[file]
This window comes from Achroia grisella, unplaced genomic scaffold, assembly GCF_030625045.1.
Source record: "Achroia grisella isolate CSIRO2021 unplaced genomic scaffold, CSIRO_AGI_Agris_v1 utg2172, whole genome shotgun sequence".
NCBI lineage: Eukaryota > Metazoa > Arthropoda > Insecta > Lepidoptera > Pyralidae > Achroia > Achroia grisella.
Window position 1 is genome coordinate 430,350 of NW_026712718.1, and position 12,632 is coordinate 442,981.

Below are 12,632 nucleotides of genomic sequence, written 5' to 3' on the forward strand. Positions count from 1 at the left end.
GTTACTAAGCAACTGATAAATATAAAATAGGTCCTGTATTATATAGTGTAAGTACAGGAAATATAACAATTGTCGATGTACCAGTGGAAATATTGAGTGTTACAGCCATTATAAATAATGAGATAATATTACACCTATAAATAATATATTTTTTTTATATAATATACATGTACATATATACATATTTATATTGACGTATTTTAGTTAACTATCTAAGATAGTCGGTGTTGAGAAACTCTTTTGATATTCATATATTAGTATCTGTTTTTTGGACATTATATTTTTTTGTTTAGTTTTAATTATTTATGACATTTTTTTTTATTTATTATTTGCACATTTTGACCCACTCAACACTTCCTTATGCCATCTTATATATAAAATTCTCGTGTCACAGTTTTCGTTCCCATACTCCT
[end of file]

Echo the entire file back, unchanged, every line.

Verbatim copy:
This window comes from Achroia grisella, unplaced genomic scaffold, assembly GCF_030625045.1.
Source record: "Achroia grisella isolate CSIRO2021 unplaced genomic scaffold, CSIRO_AGI_Agris_v1 utg2172, whole genome shotgun sequence".
NCBI lineage: Eukaryota > Metazoa > Arthropoda > Insecta > Lepidoptera > Pyralidae > Achroia > Achroia grisella.
Window position 1 is genome coordinate 430,350 of NW_026712718.1, and position 12,632 is coordinate 442,981.

Below are 12,632 nucleotides of genomic sequence, written 5' to 3' on the forward strand. Positions count from 1 at the left end.
GTTACTAAGCAACTGATAAATATAAAATAGGTCCTGTATTATATAGTGTAAGTACAGGAAATATAACAATTGTCGATGTACCAGTGGAAATATTGAGTGTTACAGCCATTATAAATAATGAGATAATATTACACCTATAAATAATATATTTTTTTTATATAATATACATGTACATATATACATATTTATATTGACGTATTTTAGTTAACTATCTAAGATAGTCGGTGTTGAGAAACTCTTTTGATATTCATATATTAGTATCTGTTTTTTGGACATTATATTTTTTTGTTTAGTTTTAATTATTTATGACATTTTTTTTTATTTATTATTTGCACATTTTGACCCACTCAACACTTCCTTATGCCATCTTATATATAAAATTCTCGTGTCACAGTTTTCGTTCCCATACTCCT